One of the world’s most important holdings of Asian and American art is now online, giving anyone with an Internet connection unprecedented access to the entire collection of the Arthur M. Sackler and Freer Galleries of Art.
The vast majority of the works in the Smithsonian Institution’s National Museums of Asian Art has never been seen by the public before, and can now be downloaded – in many cases for free – with some of the most popular images available for download as free mobile backgrounds, desktop wallpapers and social media headers.
It took 15 years to photograph and digitize the more than 40,000 objects that have been released online. They include Chinese ceramics and Islamic art, masterworks from Persia, objects from Egypt and around Asia – and even works of art by American-born artist James McNeill Whistler.
The objects have deep cultural and historical significance, according to Courtney O’Callaghan, chief digital officer at the Freer and Sackler Galleries. She says it was very important to the museum that they be accessible to anyone who wants to see them.
“Small children, kids doing homework assignments, scholars who are unable to come to the Smithsonian, artists who are looking for inspiration,” are among the examples of people who could benefit from viewing art online she pointed out.
“The digital really helps democratize the art and allows people from around the world to enjoy it,” she added.
Benefits of digital art
Jan Stuart, Melvin. R. Seiden curator of Chinese art at the Freer and Sackler Galleries, agrees, calling the project to digitize the entire collection “absolutely, overwhelmingly wonderful.”
“Because what it means is that any person, whether they are simply an art lover or they are actually doing research for any kind of project – it could be an academic project or it could be research because you’re an interior designer and you’re trying to look for patterns – it means that this resource that we hold here, is available,” she explained.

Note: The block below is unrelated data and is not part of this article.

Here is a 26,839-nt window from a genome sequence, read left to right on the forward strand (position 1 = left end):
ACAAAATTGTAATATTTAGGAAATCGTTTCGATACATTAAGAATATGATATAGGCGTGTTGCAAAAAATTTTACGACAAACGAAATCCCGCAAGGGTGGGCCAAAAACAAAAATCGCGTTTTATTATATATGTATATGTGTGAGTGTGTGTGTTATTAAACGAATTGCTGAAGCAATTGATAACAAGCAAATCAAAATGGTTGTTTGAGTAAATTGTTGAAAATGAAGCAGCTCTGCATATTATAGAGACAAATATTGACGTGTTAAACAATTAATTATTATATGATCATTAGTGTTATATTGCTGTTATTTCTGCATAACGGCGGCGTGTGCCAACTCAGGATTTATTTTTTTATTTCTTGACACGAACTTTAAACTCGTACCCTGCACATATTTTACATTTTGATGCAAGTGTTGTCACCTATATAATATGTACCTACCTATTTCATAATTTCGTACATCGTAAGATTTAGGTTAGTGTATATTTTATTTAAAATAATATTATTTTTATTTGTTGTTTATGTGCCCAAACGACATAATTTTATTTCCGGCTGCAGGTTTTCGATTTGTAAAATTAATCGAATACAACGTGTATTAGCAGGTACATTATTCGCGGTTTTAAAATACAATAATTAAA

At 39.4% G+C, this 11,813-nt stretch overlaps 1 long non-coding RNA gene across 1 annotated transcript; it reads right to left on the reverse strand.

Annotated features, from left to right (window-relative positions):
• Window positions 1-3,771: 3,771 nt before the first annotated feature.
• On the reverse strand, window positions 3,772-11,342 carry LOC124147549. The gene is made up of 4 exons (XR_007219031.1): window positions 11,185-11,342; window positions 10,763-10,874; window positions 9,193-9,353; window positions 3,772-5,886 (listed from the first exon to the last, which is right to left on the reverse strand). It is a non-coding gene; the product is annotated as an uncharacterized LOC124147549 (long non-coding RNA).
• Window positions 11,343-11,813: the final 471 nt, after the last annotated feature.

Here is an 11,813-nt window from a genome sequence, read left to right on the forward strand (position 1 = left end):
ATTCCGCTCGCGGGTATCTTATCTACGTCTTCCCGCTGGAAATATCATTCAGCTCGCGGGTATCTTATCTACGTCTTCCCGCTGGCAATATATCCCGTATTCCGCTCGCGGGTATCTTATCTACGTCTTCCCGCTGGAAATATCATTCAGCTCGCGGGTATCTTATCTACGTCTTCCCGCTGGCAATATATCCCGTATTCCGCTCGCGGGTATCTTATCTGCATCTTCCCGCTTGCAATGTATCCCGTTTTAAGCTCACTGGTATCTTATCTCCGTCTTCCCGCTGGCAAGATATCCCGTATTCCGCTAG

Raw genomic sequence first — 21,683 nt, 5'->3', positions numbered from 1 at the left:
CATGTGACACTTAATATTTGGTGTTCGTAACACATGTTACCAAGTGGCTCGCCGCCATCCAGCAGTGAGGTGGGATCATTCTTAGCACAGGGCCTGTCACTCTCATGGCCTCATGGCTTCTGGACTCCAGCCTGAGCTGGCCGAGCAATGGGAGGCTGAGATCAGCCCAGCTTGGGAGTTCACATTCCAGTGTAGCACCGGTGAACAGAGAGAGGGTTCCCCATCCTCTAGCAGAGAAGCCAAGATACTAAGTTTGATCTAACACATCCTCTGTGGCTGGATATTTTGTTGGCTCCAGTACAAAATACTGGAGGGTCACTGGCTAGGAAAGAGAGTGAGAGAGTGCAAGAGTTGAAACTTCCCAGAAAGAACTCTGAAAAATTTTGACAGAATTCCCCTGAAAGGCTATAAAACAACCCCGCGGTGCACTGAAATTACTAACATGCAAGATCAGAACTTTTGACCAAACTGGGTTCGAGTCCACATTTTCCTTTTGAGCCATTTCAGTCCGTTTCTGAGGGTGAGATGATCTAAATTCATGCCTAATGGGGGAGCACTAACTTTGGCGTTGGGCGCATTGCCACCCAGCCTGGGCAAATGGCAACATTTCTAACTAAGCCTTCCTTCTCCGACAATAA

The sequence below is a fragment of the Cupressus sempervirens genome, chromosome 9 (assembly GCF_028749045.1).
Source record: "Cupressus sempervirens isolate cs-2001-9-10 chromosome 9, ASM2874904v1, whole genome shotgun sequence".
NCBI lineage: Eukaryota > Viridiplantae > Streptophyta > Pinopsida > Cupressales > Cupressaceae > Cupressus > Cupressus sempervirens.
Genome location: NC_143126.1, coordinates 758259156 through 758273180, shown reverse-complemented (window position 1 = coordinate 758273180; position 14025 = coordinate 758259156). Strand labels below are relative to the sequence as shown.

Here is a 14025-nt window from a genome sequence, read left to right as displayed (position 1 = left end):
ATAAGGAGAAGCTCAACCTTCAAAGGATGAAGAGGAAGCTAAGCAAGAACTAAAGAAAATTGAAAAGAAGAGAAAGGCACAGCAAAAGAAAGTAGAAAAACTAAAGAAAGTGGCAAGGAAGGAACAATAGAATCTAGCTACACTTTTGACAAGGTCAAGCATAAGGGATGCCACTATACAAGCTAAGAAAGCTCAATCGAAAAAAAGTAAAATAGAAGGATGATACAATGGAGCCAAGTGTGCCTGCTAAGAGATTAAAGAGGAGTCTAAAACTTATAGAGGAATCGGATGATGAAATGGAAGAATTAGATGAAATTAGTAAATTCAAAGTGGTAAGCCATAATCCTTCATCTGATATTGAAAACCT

“It’s starting something that’s going to accelerate research as well as just please everybody who loves beauty, who’s interested in history, who’s interested in civilization.”
O’Callaghan points to another benefit of digitizing the collection: conservation of the delicate treasures.
“It allowed us to gather these beautiful, high resolution images of objects so that we don’t have to bring them out again,” she said. “We don’t have to touch them.”
Those high resolution images can also bring hidden details to light. When viewed in person for example, it’s difficult to closely examine the intricate artwork on display in James McNeill Whistler’s famed Peacock Room due to the low lighting conditions that help preserve the exhibit.
But in a digital panoramic view, the room is seen with highlights of the more than 250 ceramics that museum founder Charles Lang Freer collected on his travels to Egypt, Iran, Japan, China and Korea.
The museum also captured objects in three dimensions, from every angle.
Pointing to a revered Chinese sculpture called Cosmic Buddha, O’Callaghan explained, “Here is an amazing sculpture that has very detailed relief pattern on it that is very hard to see with the naked eye, and with using 3-D not only are people able to see all around this object, but they’re able to change the lighting and change the color and actually see things that are almost impossible to see in real life.”
“In fact, our 3-D of the Cosmic Buddha has really helped scholars better understand the stories on it, and that was not something we expected to get out of this,” she added.
O’Callaghan believes making art accessible online will be a growing trend for museums, and says the galleries plan to digitize every work of art added to the collection in the coming years.
Culled from VOA